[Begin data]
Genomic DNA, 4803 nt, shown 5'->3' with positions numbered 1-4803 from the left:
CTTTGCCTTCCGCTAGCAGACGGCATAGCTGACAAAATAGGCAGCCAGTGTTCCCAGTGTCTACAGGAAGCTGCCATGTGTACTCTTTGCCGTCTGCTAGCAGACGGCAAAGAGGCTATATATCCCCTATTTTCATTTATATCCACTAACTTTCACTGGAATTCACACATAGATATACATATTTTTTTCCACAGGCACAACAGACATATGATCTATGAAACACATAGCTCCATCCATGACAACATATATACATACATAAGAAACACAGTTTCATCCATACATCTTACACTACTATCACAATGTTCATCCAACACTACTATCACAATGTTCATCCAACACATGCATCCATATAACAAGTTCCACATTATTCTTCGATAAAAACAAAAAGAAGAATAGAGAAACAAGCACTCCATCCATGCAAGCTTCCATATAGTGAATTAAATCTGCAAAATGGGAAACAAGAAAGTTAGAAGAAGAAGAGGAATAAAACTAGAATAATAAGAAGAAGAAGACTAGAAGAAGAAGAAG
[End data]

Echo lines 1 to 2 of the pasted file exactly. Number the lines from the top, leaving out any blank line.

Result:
Genomic DNA, 4803 nt, shown 5'->3' with positions numbered 1-4803 from the left:
CTTTGCCTTCCGCTAGCAGACGGCATAGCTGACAAAATAGGCAGCCAGTGTTCCCAGTGTCTACAGGAAGCTGCCATGTGTACTCTTTGCCGTCTGCTAGCAGACGGCAAAGAGGCTATATATCCCCTATTTTCATTTATATCCACTAACTTTCACTGGAATTCACACATAGATATACATATTTTTTTCCACAGGCACAACAGACATATGATCTATGAAACACATAGCTCCATCCATGACAACATATATACATACATAAGAAACACAGTTTCATCCATACATCTTACACTACTATCACAATGTTCATCCAACACTACTATCACAATGTTCATCCAACACATGCATCCATATAACAAGTTCCACATTATTCTTCGATAAAAACAAAAAGAAGAATAGAGAAACAAGCACTCCATCCATGCAAGCTTCCATATAGTGAATTAAATCTGCAAAATGGGAAACAAGAAAGTTAGAAGAAGAAGAGGAATAAAACTAGAATAATAAGAAGAAGAAGACTAGAAGAAGAAGAAG